In the brain biopsies dataset, we immediately see an outlier in sample PT5, which is the only one with a substantial number of JC polyomavirus reads. Note the table is rather wide with ten samples, and the fourth column provides an overview of the values in all columns. You can restrict the view to bacteria, viruses, or eukaryotic microbes by selecting the appropriate link in the sidebar.
As JC Polyomavirus is a prime suspect in sample PT5, let's look further into the sample. Select 'Sample' in the sidebar, and then 'PT5' (Figure 5).
The sample comparison view allows a user to juxtapose the identification results from multiple samples (Figure 1C). The main view is an interactive table with taxa as rows and samples as columns. As the number of samples grows, this table can get very wide; thus to provide overview of the abundances in wide tables, the third column contains an inline barchart representation of the counts for a given species (row) across all samples. By default, read counts at all taxonomy levels are shown, but it is possible to only show specific taxonomical levels. The table can be queried and filtered.
The same results may also be inspected with an interactive heatmap, shown in Figure 1D. The samples and microbes may be clustered to group together samples with similar microbial profiles. Clicking on a row or column focuses in on one sample and microbe.
JC polyomavirus has a high read count in sample PT5. However, do these reads cover the genome, or are they localized in a limited stretch of the genome? The coverage of the genome can provide a strong indication whether an assignment is spurious or not. A high read count for a particular species does not always mean that the microbe is present, as the reads may map to contaminated regions of a database genome or common sequences.
Click 'Alignment viewer' to get to Pavian's two functionalities to help in this in-depth investigation. First, it provides a convenient interface to the NCBI RefSeq assemblies [@PKitts_AKimchi2016-NAR] in 'Download genomes for alignment'. There, go to 'viral' genome assemblies, and select 'Get assembly info'. Note that every time this is selected, all the associated assembly summary information from NCBI is downloaded. After a short while a table appears with all viral RefSeq genome. Search for 'JC Pol' to find the reference genome for this species (see Figure 6). Note that the reference genome is the strain Mad1 originally uploaded in 1993. Once a row in the table is selected, a link to the genomic sequence (*_genomic.fna.gz) is displayed below, as well as Linux commands to copy and paste for downloading and building an index based on the genome. Note that the user has to then manually align the sample sequences and build a BAM file and BAM index.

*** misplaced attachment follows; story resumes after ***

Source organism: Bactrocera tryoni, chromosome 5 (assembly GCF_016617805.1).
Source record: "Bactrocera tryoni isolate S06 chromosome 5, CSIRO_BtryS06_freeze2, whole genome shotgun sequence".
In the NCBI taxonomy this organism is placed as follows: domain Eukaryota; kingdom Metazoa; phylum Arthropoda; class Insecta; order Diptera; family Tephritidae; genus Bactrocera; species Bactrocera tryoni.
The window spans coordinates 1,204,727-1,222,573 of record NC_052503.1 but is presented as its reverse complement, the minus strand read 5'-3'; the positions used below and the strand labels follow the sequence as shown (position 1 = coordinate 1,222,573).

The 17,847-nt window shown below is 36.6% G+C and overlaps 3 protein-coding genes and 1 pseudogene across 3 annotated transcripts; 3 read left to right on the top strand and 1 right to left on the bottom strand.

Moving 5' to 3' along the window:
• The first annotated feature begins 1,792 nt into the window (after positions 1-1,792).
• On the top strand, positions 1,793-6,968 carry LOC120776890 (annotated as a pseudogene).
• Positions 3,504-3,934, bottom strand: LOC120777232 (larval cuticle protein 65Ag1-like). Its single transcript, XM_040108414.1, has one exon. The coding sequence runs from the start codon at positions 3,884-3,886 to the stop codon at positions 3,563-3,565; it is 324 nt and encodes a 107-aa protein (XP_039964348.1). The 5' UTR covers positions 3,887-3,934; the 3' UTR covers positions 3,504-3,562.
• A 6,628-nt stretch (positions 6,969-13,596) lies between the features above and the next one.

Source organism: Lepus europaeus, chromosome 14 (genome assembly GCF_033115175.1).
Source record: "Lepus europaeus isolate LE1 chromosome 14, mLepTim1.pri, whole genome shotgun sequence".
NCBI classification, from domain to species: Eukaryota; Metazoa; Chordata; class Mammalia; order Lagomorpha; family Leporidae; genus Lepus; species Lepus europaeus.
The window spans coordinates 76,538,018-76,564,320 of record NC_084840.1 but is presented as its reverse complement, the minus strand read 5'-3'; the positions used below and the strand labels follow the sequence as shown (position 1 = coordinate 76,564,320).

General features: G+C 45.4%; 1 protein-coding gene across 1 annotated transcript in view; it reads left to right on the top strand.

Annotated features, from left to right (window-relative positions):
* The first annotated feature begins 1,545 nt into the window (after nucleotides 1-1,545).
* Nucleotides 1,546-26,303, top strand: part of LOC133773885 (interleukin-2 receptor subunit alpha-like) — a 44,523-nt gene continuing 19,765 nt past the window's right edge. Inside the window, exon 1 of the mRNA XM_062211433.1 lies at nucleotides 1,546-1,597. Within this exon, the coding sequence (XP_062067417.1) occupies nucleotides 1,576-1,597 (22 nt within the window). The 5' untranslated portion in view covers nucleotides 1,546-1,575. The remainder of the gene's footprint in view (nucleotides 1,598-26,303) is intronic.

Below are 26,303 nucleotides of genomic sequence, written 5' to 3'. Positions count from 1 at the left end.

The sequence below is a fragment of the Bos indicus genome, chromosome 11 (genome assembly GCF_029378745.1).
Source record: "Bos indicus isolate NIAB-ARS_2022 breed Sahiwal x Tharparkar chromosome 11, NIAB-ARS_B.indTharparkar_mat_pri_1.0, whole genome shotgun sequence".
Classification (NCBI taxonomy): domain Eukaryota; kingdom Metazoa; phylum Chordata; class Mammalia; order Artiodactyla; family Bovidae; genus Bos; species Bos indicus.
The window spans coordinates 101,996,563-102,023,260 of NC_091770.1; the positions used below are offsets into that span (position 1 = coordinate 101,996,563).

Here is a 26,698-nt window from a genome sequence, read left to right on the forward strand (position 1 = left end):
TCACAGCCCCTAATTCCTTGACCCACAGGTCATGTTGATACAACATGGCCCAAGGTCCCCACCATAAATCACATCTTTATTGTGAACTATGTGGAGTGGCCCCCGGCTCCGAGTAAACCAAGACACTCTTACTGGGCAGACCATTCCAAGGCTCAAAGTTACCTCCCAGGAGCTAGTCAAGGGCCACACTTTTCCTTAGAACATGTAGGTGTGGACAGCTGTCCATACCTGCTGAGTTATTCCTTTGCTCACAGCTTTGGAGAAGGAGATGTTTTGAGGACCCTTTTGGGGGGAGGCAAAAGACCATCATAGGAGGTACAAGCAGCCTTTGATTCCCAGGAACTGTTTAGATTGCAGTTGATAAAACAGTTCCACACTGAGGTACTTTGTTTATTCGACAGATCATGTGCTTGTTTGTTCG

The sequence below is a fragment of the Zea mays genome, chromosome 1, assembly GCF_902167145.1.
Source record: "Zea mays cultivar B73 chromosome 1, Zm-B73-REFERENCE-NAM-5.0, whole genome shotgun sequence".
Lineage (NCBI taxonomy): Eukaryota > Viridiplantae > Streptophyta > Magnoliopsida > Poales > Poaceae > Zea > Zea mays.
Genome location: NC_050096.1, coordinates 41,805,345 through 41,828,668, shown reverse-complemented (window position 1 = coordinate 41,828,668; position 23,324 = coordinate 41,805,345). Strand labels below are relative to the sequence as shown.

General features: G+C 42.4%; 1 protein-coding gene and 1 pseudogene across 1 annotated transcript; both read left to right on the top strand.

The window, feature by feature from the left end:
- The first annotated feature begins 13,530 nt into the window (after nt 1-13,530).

With a BAM file and BAM index (BAI) available, we can use the genome viewer. Click 'View alignment'. Normally, the two files have to be uploaded by clicking the 'Browse' button. Pavian includes the alignment of the sequences of PT5 to the reference genome of JC polyomavirus, and it is loaded by clicking 'Show alignment pileup' when no files are uploaded. Upon loading the files, the coverage over the genome is displayed (Figure 7). You can select a region to zoom into. For this genome we see that the reads align pretty randomly across the genome, but certain small region are not covered. As the reference genome is a strain that was isolated in 1993, it is very likely that this patient does have a different strain. Still, the coverage of this genome provides confidence that it is the same species.